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Latest RTÉ turmoil raises questions for director general Kevin Bakhurst

Coveney severence payment flies in face of Bakhurst’s plans to revive public trust

The latest bout of RTÉ turmoil raises questions for director general Kevin Bakhurst, the “new sheriff” whose task since July has been to overhaul the national broadcaster and revive public trust.

Bakhurst – who has been summoned to a meeting with Minister for Media Catherine Martin on Monday – has until now cast the seemingly endless cycle of disclosure as the outwork of deep RTÉ failings in the past: the very recent past in most cases but, crucially from the perspective of the new director general, the period predating his return to Montrose last summer. That changed abruptly with the drip-feed of information about a huge exit payment last summer to Rory Coveney, the former director of strategy who was the driving force behind the disastrous Toy Show the Musical in Christmas 2022.

This was a theatrical flop of frightful proportions, with RTÉ and the taxpayers who fund it on the hook for a €2.3 million loss. But the reputational damage went far beyond the financial deficit, further eroding the standing of an organisation which has long since become a byword for rampant misgovernance. For the RTÉ board and its executive, the musical was a nightmare. Now the fallout threatens to contaminate Bakhurst himself, the very man who was supposed to clean up the mess.

When RTÉ said Coveney was leaving on July 9th, it issued a statement quoting him saying “I’ve tendered by resignation immediately” to give Bakhurst space to bring together a fresh lead team. It was only at the Oireachtas media committee last week that RTÉ said Coveney received a severance payment. In a new statement on Saturday, Bakhurst said he and Coveney “agreed” it was best he stand down and indicated he received the equivalent of one year’s salary.


RTÉ did not dispute Sunday reports that Coveney received some €200,000 on his way out, an enormous sum that has all the characteristics of a big reward for big musical failure.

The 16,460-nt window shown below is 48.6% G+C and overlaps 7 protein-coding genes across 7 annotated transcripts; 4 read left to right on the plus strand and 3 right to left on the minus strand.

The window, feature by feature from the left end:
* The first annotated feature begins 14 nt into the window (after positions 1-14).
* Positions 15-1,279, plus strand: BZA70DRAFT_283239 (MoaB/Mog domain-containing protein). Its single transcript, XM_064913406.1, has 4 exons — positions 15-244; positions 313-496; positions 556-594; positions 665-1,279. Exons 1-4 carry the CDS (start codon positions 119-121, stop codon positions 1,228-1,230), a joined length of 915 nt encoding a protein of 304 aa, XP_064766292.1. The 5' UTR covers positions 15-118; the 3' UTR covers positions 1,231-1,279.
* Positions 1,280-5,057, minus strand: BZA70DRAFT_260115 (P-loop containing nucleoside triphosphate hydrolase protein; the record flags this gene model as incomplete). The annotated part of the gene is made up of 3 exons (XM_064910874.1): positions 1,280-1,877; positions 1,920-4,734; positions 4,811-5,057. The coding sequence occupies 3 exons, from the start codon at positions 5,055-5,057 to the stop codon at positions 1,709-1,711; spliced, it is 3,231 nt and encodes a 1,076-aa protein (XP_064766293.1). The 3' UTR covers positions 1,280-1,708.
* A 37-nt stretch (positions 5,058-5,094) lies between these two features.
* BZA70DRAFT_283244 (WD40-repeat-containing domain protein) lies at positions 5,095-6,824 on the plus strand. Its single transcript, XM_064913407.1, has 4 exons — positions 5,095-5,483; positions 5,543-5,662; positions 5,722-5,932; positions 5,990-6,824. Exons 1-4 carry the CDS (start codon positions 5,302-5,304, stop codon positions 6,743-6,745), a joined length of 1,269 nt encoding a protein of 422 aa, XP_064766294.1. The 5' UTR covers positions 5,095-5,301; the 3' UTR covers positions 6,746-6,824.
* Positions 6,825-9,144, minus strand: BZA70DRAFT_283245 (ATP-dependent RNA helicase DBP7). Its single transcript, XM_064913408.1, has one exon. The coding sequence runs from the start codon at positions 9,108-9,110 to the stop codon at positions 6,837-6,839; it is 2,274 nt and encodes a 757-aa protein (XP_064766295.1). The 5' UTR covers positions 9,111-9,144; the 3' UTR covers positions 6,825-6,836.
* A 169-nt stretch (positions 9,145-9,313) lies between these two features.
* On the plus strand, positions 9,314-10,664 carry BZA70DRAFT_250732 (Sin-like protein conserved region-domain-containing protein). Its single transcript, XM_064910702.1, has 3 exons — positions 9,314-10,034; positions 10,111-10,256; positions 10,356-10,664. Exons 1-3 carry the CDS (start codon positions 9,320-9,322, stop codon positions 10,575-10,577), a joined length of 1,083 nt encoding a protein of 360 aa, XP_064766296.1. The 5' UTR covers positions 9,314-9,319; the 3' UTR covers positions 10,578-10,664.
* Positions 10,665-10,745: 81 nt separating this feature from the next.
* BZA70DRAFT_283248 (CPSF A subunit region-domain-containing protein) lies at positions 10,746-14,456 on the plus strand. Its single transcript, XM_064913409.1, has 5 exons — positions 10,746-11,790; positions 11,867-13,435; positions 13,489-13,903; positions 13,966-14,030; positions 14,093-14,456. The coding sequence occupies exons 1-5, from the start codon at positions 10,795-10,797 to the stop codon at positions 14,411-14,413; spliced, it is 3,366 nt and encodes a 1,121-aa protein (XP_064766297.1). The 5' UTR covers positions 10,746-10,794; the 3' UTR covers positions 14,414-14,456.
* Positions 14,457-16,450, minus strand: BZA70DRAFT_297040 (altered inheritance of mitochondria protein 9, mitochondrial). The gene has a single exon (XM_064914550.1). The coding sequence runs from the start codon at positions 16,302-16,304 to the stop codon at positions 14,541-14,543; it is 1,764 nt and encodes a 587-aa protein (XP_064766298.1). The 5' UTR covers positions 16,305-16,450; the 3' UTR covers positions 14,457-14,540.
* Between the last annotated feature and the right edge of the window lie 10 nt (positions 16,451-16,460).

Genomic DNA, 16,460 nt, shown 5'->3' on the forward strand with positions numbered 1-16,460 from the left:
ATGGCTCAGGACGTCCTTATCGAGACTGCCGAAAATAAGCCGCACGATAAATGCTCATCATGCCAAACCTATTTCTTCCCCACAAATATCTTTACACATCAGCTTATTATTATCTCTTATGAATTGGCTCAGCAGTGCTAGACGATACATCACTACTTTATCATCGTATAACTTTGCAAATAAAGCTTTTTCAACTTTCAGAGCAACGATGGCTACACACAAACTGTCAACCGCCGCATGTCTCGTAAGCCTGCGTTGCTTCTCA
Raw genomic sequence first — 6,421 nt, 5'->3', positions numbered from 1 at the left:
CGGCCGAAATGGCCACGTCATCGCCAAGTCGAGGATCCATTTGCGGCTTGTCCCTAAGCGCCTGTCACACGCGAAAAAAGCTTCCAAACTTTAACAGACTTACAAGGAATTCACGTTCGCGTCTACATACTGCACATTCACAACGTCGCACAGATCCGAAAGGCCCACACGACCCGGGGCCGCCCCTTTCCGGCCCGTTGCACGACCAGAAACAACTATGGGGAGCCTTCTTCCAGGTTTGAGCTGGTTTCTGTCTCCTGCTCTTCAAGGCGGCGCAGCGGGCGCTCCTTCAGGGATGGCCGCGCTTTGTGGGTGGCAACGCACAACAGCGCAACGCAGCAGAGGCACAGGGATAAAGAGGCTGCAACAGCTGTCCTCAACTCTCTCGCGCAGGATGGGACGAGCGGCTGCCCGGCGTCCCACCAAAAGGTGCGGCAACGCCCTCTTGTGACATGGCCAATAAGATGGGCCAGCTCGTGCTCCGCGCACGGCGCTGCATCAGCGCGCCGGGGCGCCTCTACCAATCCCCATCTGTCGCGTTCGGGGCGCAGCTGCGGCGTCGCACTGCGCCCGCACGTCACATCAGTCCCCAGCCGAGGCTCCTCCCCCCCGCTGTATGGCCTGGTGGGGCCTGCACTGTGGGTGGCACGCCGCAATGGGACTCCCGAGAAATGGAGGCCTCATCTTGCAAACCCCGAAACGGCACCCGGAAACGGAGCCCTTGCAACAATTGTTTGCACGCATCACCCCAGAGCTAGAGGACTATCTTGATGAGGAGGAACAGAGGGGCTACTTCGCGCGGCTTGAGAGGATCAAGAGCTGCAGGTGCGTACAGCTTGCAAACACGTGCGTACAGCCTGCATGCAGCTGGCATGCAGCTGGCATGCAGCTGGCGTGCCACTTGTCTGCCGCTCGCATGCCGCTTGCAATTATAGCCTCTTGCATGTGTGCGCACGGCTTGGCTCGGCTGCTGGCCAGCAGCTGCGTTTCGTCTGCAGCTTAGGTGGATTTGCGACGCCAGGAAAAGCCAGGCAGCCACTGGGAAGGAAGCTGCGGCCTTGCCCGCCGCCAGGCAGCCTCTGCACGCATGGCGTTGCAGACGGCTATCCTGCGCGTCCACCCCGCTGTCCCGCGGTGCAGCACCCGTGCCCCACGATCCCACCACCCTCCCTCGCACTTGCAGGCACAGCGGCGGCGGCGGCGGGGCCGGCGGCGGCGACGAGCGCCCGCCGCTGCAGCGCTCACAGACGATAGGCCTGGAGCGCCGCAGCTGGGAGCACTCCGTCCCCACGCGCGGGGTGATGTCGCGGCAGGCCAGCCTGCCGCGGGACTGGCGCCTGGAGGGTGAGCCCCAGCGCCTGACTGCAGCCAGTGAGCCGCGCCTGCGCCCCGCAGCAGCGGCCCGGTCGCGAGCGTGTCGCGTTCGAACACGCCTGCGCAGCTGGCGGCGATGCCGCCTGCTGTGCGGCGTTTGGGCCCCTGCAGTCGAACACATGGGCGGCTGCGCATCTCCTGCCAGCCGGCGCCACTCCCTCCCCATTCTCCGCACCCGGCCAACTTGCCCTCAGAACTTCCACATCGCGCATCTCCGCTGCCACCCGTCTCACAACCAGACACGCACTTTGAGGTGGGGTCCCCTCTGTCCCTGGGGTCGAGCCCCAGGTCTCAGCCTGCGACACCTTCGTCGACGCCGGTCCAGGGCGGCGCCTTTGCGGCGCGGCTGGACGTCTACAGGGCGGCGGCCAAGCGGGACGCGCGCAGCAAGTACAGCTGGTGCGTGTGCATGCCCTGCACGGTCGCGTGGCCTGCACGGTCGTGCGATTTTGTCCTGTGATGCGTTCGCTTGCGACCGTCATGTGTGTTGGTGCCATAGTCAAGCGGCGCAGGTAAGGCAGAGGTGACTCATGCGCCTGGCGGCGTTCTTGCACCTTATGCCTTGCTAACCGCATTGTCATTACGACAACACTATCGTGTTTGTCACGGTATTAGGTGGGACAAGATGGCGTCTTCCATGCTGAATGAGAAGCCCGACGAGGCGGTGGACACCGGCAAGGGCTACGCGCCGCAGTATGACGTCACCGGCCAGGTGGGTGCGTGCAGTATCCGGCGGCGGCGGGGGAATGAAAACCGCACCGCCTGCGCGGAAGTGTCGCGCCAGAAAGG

Coveney, who did not respond to attempts by The Irish Times on Saturday to contact him, has not commented publicly on the terms of his exit package.

Why did Bakhurst pay this money? Given the febrile state of public and political disquiet over RTÉ at that time, what was to be gained by writing so large a cheque for the public face of the musical debacle? Why not insist that no such payment be made? What standard of corporate governance was applied to permit such a payment?

After all, Bakhurst’s Saturday statement made it clear that Paula Mullooly did not receive an exit payment when she left her role as RTÉ director of legal affairs “to pursue another opportunity”. Neither did Geraldine O’Leary receive an exit payment when she retired as commercial director. What was so different about the outgoing director of strategy that merited severance pay?

The incoming director general may well have seen the Coveney deal as an expedient way of starting to move beyond the discredited management team that predated him. The problem, however, is that money like that looks unwise and profligate – all the more at a time of scandal over secretive Ryan Tubridy payments, lavish corporate hospitality spending and deep anxiety among RTÉ workers about double standards for those with the best pay.

Bakhurst’s Saturday statement said RTÉ will “recoup” the Coveney money by July this year, a reference to future savings from the suppression of a post whose responsibilities were taken on by director of audience Adrian Lynch. But this too begs questions. Can Bakhurst point to any other RTÉ savings after big severance payouts?

Former RTÉ chief financial officer Breda O’Keeffe received €450,000 when leaving in 2020 but her post was not suppressed. Her successor Richard Collins then became another casualty of the RTÉ payments affair. According to Bakhurst’s weekend statement, Collins left “by mutual agreement, with a biding confidentiality clause” after independent mediation. That implies a dispute of some kind and, possibly, a financial settlement. But there is little actual clarity over the terms on which Collins’ time at RTÉ came to an end.

The same goes for former head of news Jon Williams, who left in 2022. That role was not suppressed but, when asked by The Irish Times, neither Williams nor RTÉ would say whether he received an exit payment. If he didn’t, RTÉ has had plenty opportunity to say it.

A spokesman said “it remains RTÉ's general legal advice that it is restricted from providing details regarding the departures of individuals from RTÉ.” Bakhurst has sought an update to legal advice, which is awaited. But with Taoiseach Leo Varadkar and Tánaiste Micheál Martin joining the clamour for transparency, Bakhurst’s options appear to be narrowing rapidly.

There is more to come. Prof Niamh Brennan of UCD is soon to submit a report on RTÉ corporate governance to the Catherine Martin. But it already seems like there was no corporate governance in RTÉ.

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